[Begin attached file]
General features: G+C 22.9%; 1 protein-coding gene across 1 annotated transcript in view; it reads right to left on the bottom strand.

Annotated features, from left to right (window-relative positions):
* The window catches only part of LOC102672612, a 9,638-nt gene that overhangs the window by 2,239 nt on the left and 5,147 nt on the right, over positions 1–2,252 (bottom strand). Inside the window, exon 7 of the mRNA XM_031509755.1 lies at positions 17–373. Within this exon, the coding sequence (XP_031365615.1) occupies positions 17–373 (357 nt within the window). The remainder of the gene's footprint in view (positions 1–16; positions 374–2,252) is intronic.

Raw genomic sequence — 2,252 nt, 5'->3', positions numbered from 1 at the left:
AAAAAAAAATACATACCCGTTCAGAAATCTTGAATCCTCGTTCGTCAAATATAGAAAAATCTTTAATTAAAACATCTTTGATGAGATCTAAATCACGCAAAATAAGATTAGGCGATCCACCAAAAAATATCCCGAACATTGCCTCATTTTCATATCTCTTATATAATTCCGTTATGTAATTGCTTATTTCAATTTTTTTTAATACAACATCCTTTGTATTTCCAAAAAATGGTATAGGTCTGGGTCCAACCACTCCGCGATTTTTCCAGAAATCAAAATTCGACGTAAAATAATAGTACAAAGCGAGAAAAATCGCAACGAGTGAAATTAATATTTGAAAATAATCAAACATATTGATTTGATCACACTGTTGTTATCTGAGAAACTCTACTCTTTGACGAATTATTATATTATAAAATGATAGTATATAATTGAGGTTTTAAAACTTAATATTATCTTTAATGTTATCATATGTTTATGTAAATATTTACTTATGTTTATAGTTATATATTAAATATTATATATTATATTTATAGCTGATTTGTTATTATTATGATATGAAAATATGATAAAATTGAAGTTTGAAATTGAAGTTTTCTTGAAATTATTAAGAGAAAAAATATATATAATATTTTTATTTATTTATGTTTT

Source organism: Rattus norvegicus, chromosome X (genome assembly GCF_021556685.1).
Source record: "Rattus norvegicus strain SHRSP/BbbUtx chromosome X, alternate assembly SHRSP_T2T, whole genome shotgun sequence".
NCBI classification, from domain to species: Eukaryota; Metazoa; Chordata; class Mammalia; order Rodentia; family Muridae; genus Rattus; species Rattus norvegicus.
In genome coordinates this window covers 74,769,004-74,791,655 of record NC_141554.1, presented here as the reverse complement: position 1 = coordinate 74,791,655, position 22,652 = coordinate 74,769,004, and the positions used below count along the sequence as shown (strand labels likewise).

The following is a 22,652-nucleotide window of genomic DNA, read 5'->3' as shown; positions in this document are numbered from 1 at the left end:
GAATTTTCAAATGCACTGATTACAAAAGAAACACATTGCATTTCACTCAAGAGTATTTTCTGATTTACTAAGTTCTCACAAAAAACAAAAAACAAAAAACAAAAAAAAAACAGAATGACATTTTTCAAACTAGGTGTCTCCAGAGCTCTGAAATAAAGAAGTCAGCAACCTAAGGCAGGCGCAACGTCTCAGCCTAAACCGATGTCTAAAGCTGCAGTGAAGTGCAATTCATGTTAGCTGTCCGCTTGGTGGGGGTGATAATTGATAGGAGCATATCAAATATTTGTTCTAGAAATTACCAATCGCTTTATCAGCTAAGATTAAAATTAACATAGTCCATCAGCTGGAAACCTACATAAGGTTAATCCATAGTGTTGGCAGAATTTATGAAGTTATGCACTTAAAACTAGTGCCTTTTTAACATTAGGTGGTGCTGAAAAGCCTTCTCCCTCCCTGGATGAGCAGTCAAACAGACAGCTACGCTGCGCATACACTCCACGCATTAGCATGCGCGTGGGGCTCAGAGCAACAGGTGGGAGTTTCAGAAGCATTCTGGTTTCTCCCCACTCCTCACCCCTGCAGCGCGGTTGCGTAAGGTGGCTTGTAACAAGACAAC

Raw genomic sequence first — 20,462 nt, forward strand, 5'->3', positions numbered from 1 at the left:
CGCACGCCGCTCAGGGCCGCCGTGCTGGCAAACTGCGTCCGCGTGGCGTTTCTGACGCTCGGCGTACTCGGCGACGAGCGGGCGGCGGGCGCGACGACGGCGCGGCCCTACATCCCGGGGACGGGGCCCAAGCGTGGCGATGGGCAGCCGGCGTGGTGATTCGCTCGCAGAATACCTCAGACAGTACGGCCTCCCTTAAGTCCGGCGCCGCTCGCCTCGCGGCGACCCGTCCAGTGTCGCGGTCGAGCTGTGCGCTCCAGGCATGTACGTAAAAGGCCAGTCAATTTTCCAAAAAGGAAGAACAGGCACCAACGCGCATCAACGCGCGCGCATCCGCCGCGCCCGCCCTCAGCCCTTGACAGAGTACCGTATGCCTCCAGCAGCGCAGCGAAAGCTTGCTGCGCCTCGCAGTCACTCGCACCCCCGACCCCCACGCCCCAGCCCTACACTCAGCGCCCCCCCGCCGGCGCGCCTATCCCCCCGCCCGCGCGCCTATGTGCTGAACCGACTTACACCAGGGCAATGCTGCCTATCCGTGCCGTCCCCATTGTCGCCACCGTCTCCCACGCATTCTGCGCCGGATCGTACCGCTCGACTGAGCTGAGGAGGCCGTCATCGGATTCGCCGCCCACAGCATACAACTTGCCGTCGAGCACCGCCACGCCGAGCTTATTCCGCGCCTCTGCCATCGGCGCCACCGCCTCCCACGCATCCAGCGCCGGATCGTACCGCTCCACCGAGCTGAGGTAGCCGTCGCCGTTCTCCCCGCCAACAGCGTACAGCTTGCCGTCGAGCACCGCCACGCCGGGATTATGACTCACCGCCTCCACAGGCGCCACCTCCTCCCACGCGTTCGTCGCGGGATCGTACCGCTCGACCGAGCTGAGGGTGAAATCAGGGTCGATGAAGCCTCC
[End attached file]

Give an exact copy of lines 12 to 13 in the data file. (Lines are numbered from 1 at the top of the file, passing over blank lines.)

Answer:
Raw genomic sequence first — 20,462 nt, forward strand, 5'->3', positions numbered from 1 at the left:
CGCACGCCGCTCAGGGCCGCCGTGCTGGCAAACTGCGTCCGCGTGGCGTTTCTGACGCTCGGCGTACTCGGCGACGAGCGGGCGGCGGGCGCGACGACGGCGCGGCCCTACATCCCGGGGACGGGGCCCAAGCGTGGCGATGGGCAGCCGGCGTGGTGATTCGCTCGCAGAATACCTCAGACAGTACGGCCTCCCTTAAGTCCGGCGCCGCTCGCCTCGCGGCGACCCGTCCAGTGTCGCGGTCGAGCTGTGCGCTCCAGGCATGTACGTAAAAGGCCAGTCAATTTTCCAAAAAGGAAGAACAGGCACCAACGCGCATCAACGCGCGCGCATCCGCCGCGCCCGCCCTCAGCCCTTGACAGAGTACCGTATGCCTCCAGCAGCGCAGCGAAAGCTTGCTGCGCCTCGCAGTCACTCGCACCCCCGACCCCCACGCCCCAGCCCTACACTCAGCGCCCCCCCGCCGGCGCGCCTATCCCCCCGCCCGCGCGCCTATGTGCTGAACCGACTTACACCAGGGCAATGCTGCCTATCCGTGCCGTCCCCATTGTCGCCACCGTCTCCCACGCATTCTGCGCCGGATCGTACCGCTCGACTGAGCTGAGGAGGCCGTCATCGGATTCGCCGCCCACAGCATACAACTTGCCGTCGAGCACCGCCACGCCGAGCTTATTCCGCGCCTCTGCCATCGGCGCCACCGCCTCCCACGCATCCAGCGCCGGATCGTACCGCTCCACCGAGCTGAGGTAGCCGTCGCCGTTCTCCCCGCCAACAGCGTACAGCTTGCCGTCGAGCACCGCCACGCCGGGATTATGACTCACCGCCTCCACAGGCGCCACCTCCTCCCACGCGTTCGTCGCGGGATCGTACCGCTCGACCGAGCTGAGGGTGAAATCAGGGTCGATGAAGCCTCC